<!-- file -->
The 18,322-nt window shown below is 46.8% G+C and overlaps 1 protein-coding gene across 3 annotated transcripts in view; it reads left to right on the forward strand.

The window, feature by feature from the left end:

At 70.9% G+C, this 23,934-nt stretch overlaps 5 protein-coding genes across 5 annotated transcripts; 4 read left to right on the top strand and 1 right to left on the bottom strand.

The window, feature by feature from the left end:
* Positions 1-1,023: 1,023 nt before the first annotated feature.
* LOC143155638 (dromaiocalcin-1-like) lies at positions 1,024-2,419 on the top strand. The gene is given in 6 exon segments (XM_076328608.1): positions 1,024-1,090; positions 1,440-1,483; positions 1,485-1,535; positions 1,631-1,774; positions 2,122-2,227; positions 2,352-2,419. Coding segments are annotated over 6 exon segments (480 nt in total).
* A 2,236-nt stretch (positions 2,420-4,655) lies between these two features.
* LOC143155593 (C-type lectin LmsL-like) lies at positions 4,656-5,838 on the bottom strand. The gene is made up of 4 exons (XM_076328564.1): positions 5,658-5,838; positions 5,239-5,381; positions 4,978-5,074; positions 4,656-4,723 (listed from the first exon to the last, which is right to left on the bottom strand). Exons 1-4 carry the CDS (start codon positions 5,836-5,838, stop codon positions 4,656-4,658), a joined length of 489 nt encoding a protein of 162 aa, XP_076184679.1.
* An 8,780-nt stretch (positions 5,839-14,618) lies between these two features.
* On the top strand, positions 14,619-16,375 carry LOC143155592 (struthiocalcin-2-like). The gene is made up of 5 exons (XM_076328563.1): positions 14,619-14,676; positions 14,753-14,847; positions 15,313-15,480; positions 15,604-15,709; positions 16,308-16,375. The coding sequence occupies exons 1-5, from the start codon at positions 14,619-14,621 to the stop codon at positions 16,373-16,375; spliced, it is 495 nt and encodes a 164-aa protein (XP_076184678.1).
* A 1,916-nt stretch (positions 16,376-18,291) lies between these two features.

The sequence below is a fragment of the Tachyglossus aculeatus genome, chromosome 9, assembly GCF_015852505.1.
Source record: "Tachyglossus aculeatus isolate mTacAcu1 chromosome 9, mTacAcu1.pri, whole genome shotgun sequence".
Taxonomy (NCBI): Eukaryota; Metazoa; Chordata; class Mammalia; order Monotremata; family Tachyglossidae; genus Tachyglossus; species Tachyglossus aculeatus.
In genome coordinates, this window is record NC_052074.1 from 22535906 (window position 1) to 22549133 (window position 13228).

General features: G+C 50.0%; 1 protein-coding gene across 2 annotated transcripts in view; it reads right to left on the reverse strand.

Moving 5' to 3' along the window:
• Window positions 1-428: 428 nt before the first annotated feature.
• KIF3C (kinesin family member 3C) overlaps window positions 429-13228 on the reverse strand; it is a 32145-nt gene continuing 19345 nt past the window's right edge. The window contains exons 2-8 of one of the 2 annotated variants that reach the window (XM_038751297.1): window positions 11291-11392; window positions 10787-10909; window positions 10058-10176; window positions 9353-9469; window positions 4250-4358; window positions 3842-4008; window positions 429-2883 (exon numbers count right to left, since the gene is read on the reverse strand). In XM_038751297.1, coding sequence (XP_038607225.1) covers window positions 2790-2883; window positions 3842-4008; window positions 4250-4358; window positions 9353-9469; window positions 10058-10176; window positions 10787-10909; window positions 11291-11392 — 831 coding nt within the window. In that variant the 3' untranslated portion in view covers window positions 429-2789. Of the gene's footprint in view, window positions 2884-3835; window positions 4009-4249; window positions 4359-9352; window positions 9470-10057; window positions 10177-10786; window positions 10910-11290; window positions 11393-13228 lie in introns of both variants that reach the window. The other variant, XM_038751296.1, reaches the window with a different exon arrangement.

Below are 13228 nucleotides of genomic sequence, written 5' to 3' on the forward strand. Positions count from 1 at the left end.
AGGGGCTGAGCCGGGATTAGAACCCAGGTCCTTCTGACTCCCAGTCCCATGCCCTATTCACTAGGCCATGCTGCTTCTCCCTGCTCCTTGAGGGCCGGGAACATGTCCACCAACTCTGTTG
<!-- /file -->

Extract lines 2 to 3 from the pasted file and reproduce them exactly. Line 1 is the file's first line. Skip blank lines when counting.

The window, feature by feature from the left end:

At 70.9% G+C, this 23,934-nt stretch overlaps 5 protein-coding genes across 5 annotated transcripts; 4 read left to right on the top strand and 1 right to left on the bottom strand.